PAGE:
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Greensboro woman uses yoga to help those in need in Greensboro
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Greensboro woman uses yoga to help those in need in Greensboro

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GREENSBORO — Martha Garrett knew yoga could help people cope with the fear, uncertainty and stress that came along with the pandemic.

With her daughter's technical and marketing know-how, Garrett was able to switch to virtual sessions when in-person classes were closed down because of COVID-19. 

"I hadn't even heard of Zoom a year ago," said Garrett, who has been a yoga instructor for 25 years and is now hosting classes every week from her at-home studio.

She also has used her yoga as a way to help organizations in need, donating money raised by what are now monthly "pay what you can" classes.

Money from her next fundraiser on Saturday will go to Out of the Garden Project.

The charitable yoga sessions started after Garrett's daughter, Georgia Frierson, arrived in Greensboro in mid-March. She had left New York seeking a less-crowded environment to ride out the pandemic. Mother and daughter decided to team up and make Garrett's goal of bringing yoga to the community a reality. 

With a website and a newsletter created by Frierson, Garrett was able to establish an online presence, reaching more people and offering virtual yoga classes. 

Due in part to her uncertainty about whether her classes would be "any good" online, Garrett said she decided to make them "pay what you can."

But the money she did raise, Garrett wasn't looking to keep. She and Frierson decided the profits would instead be donated to different charitable organizations. 

They started with organizations in New York City, where the COVID-19 pandemic weighed heavy those first few months.

It wasn't the first time Garrett had combined charity and yoga. As a teacher at the Triad Yoga Institute, she was part of an annual day of classes designed to benefit animal rescue.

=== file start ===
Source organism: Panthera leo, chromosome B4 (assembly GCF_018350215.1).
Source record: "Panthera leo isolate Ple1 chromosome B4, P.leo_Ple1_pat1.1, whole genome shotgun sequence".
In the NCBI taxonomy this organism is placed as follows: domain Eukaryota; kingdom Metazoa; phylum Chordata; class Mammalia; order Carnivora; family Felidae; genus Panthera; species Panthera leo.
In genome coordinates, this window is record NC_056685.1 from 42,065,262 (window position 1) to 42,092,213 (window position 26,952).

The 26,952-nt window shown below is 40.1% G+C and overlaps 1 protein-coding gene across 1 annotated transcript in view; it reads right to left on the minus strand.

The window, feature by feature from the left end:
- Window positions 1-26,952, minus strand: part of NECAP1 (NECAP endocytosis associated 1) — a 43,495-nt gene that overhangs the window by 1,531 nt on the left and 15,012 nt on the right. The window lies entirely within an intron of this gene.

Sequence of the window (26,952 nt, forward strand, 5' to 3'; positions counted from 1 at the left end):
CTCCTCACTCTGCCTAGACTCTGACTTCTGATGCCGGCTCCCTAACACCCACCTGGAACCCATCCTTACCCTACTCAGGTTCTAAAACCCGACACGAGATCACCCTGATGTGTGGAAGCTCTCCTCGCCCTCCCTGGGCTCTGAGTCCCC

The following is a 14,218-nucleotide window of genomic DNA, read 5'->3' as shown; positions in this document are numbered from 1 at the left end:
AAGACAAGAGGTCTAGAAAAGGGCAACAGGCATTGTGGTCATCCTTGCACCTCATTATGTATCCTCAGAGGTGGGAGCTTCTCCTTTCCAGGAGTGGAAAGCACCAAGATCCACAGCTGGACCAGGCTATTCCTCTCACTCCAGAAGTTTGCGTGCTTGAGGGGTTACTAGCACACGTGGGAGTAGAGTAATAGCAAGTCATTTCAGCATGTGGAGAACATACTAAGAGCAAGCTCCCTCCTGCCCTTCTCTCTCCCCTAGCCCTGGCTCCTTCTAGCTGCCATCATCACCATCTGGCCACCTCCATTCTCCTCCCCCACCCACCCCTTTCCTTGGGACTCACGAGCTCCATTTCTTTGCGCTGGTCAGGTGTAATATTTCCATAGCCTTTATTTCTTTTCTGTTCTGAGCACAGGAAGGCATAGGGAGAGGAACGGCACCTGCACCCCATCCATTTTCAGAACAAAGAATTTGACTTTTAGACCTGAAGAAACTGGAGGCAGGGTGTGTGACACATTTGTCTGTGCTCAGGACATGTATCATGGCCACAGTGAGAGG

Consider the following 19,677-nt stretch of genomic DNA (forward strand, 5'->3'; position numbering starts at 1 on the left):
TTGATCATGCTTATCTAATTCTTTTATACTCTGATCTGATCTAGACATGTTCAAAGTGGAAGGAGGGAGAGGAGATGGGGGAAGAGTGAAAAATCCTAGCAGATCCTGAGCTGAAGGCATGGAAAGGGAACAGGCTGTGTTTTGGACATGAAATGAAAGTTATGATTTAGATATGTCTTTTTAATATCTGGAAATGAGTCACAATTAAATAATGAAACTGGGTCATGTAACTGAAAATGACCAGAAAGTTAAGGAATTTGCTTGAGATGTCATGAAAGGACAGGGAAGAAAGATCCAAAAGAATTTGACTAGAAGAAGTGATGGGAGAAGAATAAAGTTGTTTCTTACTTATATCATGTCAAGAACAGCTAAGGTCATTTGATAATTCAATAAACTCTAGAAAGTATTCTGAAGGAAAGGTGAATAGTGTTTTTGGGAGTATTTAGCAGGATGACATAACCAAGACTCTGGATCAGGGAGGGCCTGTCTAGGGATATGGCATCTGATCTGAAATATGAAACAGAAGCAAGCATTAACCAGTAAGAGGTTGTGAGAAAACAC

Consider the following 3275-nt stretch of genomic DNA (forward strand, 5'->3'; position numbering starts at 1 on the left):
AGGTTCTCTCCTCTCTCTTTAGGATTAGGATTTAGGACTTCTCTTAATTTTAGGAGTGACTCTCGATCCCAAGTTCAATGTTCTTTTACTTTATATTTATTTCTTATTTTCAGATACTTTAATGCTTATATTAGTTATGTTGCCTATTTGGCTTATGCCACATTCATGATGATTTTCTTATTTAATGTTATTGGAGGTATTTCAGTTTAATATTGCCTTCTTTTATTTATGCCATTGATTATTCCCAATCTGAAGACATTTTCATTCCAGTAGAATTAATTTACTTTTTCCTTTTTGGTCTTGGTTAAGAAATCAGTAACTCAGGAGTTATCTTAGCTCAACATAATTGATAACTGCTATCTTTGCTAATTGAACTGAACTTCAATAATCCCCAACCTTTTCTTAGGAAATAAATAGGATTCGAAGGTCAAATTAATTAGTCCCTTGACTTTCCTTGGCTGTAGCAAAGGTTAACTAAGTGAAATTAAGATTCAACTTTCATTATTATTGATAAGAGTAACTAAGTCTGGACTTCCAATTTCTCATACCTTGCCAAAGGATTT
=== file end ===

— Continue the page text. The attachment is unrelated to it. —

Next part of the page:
"It was kind of an easy thing for me to do because I had an established group of people familiar with me," she said.

Garrett later began picking local organizations to support.

Within the first month, the students donated over $800 to Mount Sinai Health Systems, Feed The Frontlines, Food Bank of Central and Eastern NC and the International Rescue Committee. The Thursday classes continued gaining momentum with thousands of dollars raised for nonprofits, including several civil rights organizations after the killings of Breonna Taylor and George Floyd.

As the pandemic stretched into the summer months, news came that Triad Yoga Institute, like so many businesses, was struggling as a result of COVID-19 regulations that forced businesses to shut down.

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"They were contemplating just shutting down altogether or waiting it out," said Garrett, who has taught at the studio for 20 years. 

With the help of Sheila Wenzel, another longtime Triad Yoga Institute instructor, Garrett and Frierson decided they would host a virtual, weekend-long "yogathon" to raise money for Greensboro's oldest yoga studio.

They hoped to raise $10,000 to help cover the studio's monthly expenses — rent, utilities and insurance. The yogathon brought in $20,880. 

Triad Yoga Institute co-owner Jerry Cunningham was stunned when he heard what Garrett and others had done.

"They planned it behind our back because they knew I wouldn't have gone for that," Cunningham said. "I'm not a person to take things. I'm a giver."

He called Garrett's act of kindness "unbelievable" and is amazed at the generosity from both the yoga teachers and students who donated their time and money. 

"We're so thankful that it happened," Cunningham said. "It got us in a better position."

Since the fundraiser, Cunningham said he and co-owner Terry Brown were able to reopen the studio at a limited capacity in September. They also continue to host virtual classes that they began when the pandemic first shut them down in March. 

"Now, we're going to be around until we can fully reopen," Cunningham said.

In August, Garrett returned to her full-time job teaching art at a Kernersville high school.

And she still teaches yoga. On Mondays and Thursdays, it's traditional online classes, but on Saturdays, she continues to offer donation-based virtual classes or outdoor yoga classes to raise money for various causes. 

She said it's "absolutely" something she sees herself doing even after the pandemic ends. In part, it's to maintain a connection that has become increasingly difficult to find during the pandemic. 

"I feel still connected to my students," Garrett said of the virtual sessions. "It’s really great to still be able to be with them."

But she also wants to continue helping local organizations, like Saturday's benefit for Out of the Garden Project, an organization dedicated to providing food for families in the Triad.

Garrett said she felt particularly drawn to donating to the group after a recent visit to the Smith Homes area of Greensboro.

"I realized people in that area have no place to buy groceries," she said. "Lots don't have cars.

"It really got to me. I can just get in my car and go to Whole Foods."

Contact Jamie Biggs at 336-373-4476 and follow @JamieBiggsNR on Twitter.

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